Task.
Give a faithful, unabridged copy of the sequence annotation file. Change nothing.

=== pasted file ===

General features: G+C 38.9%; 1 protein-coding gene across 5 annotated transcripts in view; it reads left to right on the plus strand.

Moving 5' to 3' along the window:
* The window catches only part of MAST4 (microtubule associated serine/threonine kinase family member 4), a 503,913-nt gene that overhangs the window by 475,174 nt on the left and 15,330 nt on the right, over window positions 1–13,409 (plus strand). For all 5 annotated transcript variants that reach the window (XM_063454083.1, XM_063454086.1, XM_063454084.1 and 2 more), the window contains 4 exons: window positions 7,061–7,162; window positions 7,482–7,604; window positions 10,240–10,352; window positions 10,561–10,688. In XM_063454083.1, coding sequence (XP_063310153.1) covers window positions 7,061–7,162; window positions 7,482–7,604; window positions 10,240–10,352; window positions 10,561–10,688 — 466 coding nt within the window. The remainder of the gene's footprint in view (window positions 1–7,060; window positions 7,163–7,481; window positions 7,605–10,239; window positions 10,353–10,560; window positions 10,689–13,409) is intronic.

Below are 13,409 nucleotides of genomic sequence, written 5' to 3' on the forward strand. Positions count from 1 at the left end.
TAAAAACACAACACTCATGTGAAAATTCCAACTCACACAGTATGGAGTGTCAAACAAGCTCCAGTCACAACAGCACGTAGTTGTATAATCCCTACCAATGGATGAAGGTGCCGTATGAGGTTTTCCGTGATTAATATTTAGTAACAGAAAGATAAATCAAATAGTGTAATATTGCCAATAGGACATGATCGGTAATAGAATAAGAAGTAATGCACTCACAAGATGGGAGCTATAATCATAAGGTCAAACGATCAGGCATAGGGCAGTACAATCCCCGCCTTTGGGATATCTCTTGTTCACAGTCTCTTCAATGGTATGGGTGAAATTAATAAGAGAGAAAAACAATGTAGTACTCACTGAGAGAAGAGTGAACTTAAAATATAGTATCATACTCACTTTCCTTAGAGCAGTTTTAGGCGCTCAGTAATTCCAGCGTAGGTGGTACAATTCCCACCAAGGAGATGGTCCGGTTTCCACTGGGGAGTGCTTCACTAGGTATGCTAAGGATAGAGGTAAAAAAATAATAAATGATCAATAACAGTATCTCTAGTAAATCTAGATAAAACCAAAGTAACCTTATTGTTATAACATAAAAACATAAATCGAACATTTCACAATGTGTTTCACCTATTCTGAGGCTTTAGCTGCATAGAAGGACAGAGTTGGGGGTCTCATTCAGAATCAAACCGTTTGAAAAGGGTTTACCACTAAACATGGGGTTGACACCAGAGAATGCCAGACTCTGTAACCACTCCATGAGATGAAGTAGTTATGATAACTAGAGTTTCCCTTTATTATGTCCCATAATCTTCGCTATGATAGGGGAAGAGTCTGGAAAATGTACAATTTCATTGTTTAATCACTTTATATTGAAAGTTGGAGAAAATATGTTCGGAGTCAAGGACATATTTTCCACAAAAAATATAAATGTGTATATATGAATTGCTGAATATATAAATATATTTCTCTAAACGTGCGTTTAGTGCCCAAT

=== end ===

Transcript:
General features: G+C 38.9%; 1 protein-coding gene across 5 annotated transcripts in view; it reads left to right on the plus strand.

Moving 5' to 3' along the window:
* The window catches only part of MAST4 (microtubule associated serine/threonine kinase family member 4), a 503,913-nt gene that overhangs the window by 475,174 nt on the left and 15,330 nt on the right, over window positions 1–13,409 (plus strand). For all 5 annotated transcript variants that reach the window (XM_063454083.1, XM_063454086.1, XM_063454084.1 and 2 more), the window contains 4 exons: window positions 7,061–7,162; window positions 7,482–7,604; window positions 10,240–10,352; window positions 10,561–10,688. In XM_063454083.1, coding sequence (XP_063310153.1) covers window positions 7,061–7,162; window positions 7,482–7,604; window positions 10,240–10,352; window positions 10,561–10,688 — 466 coding nt within the window. The remainder of the gene's footprint in view (window positions 1–7,060; window positions 7,163–7,481; window positions 7,605–10,239; window positions 10,353–10,560; window positions 10,689–13,409) is intronic.

Below are 13,409 nucleotides of genomic sequence, written 5' to 3' on the forward strand. Positions count from 1 at the left end.
TAAAAACACAACACTCATGTGAAAATTCCAACTCACACAGTATGGAGTGTCAAACAAGCTCCAGTCACAACAGCACGTAGTTGTATAATCCCTACCAATGGATGAAGGTGCCGTATGAGGTTTTCCGTGATTAATATTTAGTAACAGAAAGATAAATCAAATAGTGTAATATTGCCAATAGGACATGATCGGTAATAGAATAAGAAGTAATGCACTCACAAGATGGGAGCTATAATCATAAGGTCAAACGATCAGGCATAGGGCAGTACAATCCCCGCCTTTGGGATATCTCTTGTTCACAGTCTCTTCAATGGTATGGGTGAAATTAATAAGAGAGAAAAACAATGTAGTACTCACTGAGAGAAGAGTGAACTTAAAATATAGTATCATACTCACTTTCCTTAGAGCAGTTTTAGGCGCTCAGTAATTCCAGCGTAGGTGGTACAATTCCCACCAAGGAGATGGTCCGGTTTCCACTGGGGAGTGCTTCACTAGGTATGCTAAGGATAGAGGTAAAAAAATAATAAATGATCAATAACAGTATCTCTAGTAAATCTAGATAAAACCAAAGTAACCTTATTGTTATAACATAAAAACATAAATCGAACATTTCACAATGTGTTTCACCTATTCTGAGGCTTTAGCTGCATAGAAGGACAGAGTTGGGGGTCTCATTCAGAATCAAACCGTTTGAAAAGGGTTTACCACTAAACATGGGGTTGACACCAGAGAATGCCAGACTCTGTAACCACTCCATGAGATGAAGTAGTTATGATAACTAGAGTTTCCCTTTATTATGTCCCATAATCTTCGCTATGATAGGGGAAGAGTCTGGAAAATGTACAATTTCATTGTTTAATCACTTTATATTGAAAGTTGGAGAAAATATGTTCGGAGTCAAGGACATATTTTCCACAAAAAATATAAATGTGTATATATGAATTGCTGAATATATAAATATATTTCTCTAAACGTGCGTTTAGTGCCCAAT